Posted by Foobooz on January 5th, 2010
We’re doing our year in review. Next up, November, 2009 a month where we talked a lot about barbecue.
- Dale Van Wieren celebrated the 10,000th different beer he tried.
- Look who’s publishing food and drink events for you.
- Snackbar finished the year strong, getting bumped up to three bells from LaBan and this review from Adam Erace.
- We led a burger cruise and had a delicious time.
- We ask what dishes would you bring back from the dead.
- The fight against mixing beer and cocktails.
- Meritage gets a three bell review from Craig LaBan.
- As 2009 wound down the use of the term umami ramped up.
- Forbes, formerly Mobil Travel Guide gives the Fountain 5-stars.
- We update our Recession Specials.
- It’s a rarity in web site comments, a well thought out discussion! It’s about the drop off in local beers at are bars.
- Green Aisle Grocery opens on East Passyunk featuring some of our favorite bites from our favorite restaurants.
- It’s women in the kitchen in the Daily News.
- Rick Nichols looks at the growing interest in long-ago culinary traditions.
- Percy Street Barbecue brings Texas style BBQ to South Street.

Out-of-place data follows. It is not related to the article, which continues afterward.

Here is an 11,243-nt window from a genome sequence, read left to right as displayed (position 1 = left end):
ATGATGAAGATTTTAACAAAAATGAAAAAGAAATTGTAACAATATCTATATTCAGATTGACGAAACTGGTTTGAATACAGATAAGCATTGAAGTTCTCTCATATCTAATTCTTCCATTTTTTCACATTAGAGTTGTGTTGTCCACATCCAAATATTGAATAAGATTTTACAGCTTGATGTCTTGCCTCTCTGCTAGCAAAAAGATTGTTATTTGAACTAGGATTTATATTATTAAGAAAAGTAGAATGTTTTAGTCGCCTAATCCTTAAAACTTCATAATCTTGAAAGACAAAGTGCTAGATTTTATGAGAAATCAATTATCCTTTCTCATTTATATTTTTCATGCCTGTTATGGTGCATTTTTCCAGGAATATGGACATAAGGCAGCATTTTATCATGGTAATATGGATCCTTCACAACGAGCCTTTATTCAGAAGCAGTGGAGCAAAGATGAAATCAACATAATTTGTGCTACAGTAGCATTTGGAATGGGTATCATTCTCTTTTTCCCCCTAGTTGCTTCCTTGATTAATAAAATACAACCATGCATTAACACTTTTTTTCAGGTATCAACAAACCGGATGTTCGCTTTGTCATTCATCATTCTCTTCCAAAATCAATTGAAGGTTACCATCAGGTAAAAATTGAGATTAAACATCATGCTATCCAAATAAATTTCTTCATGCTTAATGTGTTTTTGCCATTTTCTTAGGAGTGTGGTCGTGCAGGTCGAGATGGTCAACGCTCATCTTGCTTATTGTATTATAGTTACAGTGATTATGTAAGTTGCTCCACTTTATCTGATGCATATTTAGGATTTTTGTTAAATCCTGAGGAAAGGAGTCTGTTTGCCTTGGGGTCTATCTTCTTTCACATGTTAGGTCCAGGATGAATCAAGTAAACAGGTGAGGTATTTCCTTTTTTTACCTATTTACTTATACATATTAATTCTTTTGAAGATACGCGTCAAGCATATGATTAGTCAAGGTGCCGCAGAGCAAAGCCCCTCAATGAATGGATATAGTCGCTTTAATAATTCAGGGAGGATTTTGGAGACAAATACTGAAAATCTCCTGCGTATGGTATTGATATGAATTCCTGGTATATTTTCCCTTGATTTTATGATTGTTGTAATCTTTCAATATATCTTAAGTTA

- Hawthornes opened offering a new option for beer shopping and a quaint spot for a sandwich or brunch.
- Jose Garces wins Next Iron Chef and celebrates by playing Notorious B.I.G.’s “Hypnotize.”
- We analyze each dish Jose Garces cooked during the season and where you can find them on the menu today.
- Lari Robling enjoys Koo Zee Doo in Northern Liberties.
- Rick Nichols makes the 2009 edition ofÂ Best Food Writing.
- Nichols also brings in some experts to help him at Percy Street.
Dish of the Month
Foie Gras Scrapple at Silk City
If anything called scrapple could qualify as light and ethereal, this is it. The sweetness of the foie unfolds on your tongue, with the pomegranate seeds scattered over an accompanying root vegetable hash and a tart cranberry compote providing contrast. Felicia D’Ambrosio, Meal Ticket
Smackdown of the Month
“The red-cooked pork belly in soup had the distinction of being both squishy (its fatty edges almost gelatinous) and tough, the meat a chore to chew. The nest of flat Shanghai-style noodles in anise-scented dark broth were at once undercooked and gummy.” Craig LaBan, Philadelphia Inquirer on Kong